October 05, 2009

Minerals and Security: Issues and Sources

With the help of Spencer Ackerman giving a nod to our use of music video to add a small glimmer of personality to the Natural Security Blog on what could have been a rather run-of-the-mill post about lithium (partially in homage to the master of that art form himself), the we saw some traffic from a few new sources last week. We like this. However, I’d like to clarify a few of the interpretations of what we’re saying about minerals and security: first, the description on the blog Manifest Destiny that we provided a “wishy-washy buy-in of the peak lithium frame,” the point that the author then goes on to argue against; and second, Matthew Yglesias’s description of us as advocating “‘war for lithium’ thinking,” and “an example of…the American foreign policy establishment’s ability to gin up ‘threats’ to our national security.” Both bloggers made several good points (and one good correction on batteries, h/t), but both writers read into our original post concepts that represent major departures from what I think on the minerals issue, and from what we’ve written on this blog in the past.

I’ll clarify up front (speaking for myself only. CNAS is a kind of anti-Borg) that I consider security issues to be far broader than war and conflict. Likewise, the responses to the challenges the country faces are not necessarily (and hopefully not) war and conflict. So when we say that there’s a security issue here, we are in no way implying military threats of the kind implied by the bloggers noted above. And we try to stay out of the business of adjudicating reserve/peaking estimates – an important component, but focusing excessively on it can distract from more pressing concerns.

There are very real security concerns involving minerals today. A big part of the problem is that no one seems to be sure exactly what the full range of potential problems are or could be in the near future. These are questions that the security community simply needs to reassess every so often as the geopolitical world and the natural world change.
We’re exploring this problem now, and will be further describing it as we see it based on this work over the coming months. But for today’s post I wanted to point you all to some of what I consider top sources that outline some of the security issues we may be seeing with minerals. This evidence makes the case on its own; more to the point, I’m interested in hearing interpretations of this information from all of you more than I am in reiterating my previous analyses.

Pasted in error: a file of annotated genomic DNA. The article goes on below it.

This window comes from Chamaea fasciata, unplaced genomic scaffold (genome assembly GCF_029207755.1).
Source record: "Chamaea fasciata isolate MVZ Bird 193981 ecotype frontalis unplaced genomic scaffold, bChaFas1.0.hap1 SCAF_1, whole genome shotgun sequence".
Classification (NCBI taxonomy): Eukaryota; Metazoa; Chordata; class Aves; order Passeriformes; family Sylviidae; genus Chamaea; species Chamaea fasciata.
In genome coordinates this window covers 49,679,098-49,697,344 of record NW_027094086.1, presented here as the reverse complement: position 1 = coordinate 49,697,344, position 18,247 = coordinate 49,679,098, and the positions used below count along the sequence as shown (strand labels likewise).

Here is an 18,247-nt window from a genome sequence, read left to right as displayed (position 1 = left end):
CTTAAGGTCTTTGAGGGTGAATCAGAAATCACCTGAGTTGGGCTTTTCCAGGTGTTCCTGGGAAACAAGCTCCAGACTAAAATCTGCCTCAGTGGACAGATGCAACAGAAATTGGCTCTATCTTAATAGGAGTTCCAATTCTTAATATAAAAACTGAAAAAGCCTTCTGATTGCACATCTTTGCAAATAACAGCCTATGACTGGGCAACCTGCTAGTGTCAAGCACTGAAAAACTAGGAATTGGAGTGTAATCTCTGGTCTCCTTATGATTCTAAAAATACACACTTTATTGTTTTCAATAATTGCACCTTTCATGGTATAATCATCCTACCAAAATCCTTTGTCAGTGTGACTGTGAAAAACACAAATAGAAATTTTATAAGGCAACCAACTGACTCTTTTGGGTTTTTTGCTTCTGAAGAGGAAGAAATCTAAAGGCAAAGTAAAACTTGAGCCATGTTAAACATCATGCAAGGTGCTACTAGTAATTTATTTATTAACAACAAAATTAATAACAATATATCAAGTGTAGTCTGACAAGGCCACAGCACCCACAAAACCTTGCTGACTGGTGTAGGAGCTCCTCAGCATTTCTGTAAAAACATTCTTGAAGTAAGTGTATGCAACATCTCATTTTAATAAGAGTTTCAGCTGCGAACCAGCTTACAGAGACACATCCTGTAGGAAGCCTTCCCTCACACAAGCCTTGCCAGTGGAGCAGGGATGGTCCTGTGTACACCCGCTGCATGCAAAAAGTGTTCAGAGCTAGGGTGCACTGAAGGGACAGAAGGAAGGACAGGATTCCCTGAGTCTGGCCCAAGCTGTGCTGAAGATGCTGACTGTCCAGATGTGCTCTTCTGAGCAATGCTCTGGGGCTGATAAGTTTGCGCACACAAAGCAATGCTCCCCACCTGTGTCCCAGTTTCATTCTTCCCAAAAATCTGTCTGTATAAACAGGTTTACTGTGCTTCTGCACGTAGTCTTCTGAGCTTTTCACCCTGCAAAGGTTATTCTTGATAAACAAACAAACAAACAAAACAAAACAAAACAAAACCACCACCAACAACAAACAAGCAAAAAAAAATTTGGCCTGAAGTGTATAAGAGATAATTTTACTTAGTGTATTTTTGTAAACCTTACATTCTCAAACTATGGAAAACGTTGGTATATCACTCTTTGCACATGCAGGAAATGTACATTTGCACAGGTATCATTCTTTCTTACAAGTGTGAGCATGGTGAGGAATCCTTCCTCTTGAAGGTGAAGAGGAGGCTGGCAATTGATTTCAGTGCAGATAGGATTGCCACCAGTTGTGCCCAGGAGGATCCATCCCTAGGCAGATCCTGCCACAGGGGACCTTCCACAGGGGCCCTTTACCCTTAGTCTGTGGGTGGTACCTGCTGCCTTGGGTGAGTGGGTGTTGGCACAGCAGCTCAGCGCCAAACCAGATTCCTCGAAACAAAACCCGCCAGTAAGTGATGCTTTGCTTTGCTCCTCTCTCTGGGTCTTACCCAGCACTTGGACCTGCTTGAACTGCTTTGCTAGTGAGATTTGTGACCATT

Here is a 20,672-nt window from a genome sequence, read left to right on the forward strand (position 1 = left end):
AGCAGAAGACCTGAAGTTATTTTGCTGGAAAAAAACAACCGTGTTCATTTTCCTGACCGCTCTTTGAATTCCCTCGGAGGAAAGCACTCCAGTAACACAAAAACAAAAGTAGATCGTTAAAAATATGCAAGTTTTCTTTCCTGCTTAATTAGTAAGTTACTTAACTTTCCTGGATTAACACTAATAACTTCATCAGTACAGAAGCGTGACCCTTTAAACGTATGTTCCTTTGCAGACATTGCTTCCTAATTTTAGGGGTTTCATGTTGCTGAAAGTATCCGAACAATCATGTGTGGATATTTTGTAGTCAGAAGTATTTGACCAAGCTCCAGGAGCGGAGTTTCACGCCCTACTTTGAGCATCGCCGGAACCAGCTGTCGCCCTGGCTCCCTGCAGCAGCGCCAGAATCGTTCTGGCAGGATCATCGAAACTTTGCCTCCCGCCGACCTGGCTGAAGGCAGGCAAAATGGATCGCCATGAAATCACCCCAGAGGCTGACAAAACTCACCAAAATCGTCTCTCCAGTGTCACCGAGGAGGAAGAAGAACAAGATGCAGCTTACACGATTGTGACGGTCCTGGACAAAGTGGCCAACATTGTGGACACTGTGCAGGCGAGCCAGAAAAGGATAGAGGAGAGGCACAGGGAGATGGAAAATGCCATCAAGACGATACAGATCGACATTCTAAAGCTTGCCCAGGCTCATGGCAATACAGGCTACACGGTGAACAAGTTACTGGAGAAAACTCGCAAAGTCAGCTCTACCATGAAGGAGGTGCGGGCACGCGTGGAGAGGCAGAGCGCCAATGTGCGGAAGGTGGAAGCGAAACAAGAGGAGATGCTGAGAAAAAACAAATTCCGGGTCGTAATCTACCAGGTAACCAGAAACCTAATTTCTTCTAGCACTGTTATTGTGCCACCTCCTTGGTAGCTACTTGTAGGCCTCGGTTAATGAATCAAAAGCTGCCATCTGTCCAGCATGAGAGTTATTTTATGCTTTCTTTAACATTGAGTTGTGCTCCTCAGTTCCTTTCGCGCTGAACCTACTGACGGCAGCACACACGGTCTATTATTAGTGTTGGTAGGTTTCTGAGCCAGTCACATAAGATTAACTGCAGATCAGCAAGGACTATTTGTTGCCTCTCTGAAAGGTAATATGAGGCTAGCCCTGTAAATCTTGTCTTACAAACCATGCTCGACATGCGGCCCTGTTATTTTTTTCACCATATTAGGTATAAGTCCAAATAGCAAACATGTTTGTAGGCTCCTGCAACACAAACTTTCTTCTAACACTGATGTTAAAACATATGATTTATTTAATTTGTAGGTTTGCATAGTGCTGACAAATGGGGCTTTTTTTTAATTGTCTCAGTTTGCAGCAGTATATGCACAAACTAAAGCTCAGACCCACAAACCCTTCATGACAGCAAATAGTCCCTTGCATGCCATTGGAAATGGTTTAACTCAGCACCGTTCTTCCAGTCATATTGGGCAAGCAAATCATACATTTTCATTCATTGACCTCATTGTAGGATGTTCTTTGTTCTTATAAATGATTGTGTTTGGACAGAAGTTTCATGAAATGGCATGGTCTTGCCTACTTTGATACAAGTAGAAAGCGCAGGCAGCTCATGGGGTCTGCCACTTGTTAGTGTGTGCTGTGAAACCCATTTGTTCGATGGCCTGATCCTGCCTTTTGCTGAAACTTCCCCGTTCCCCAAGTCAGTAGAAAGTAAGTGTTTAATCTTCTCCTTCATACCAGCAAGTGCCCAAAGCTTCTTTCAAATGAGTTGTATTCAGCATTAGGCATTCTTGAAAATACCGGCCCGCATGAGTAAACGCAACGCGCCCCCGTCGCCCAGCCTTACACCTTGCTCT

The National Research Council conducted a review of the defense stockpiling system in response to a 2006 NDAA requirement to do just that. The results are a fabulous 2008 report called “Managing Materials for a Twenty-First Century Military.” In the Preface, page ix, the problem is outlined:

The committee has attempted to call attention to the dramatically different situation in which the country finds itself compared with 70 years ago, when much of the stockpile legislation and policy was originally conceived. The globalization of materials production and supply has radically changed the ability of the United States to produce and to procure materials vital to defense needs. Yet, little has been done in the face of changed materials needs in the military nor have the methods of computing stockpile requirements or the means of assuring continued supplies been adapted to reflect these changes.

And on page 2, the group describes its findings:

The committee concluded based on the preponderance of evidence it considered that the operation of the current NDS is disconnected from actual national defense materials needs in the twenty-first century and from national defense strategies and operational priorities. While there have been frequent changes in law and policy governing military planning and operations, there have not been any concomitant changes in the design or operation of the NDS.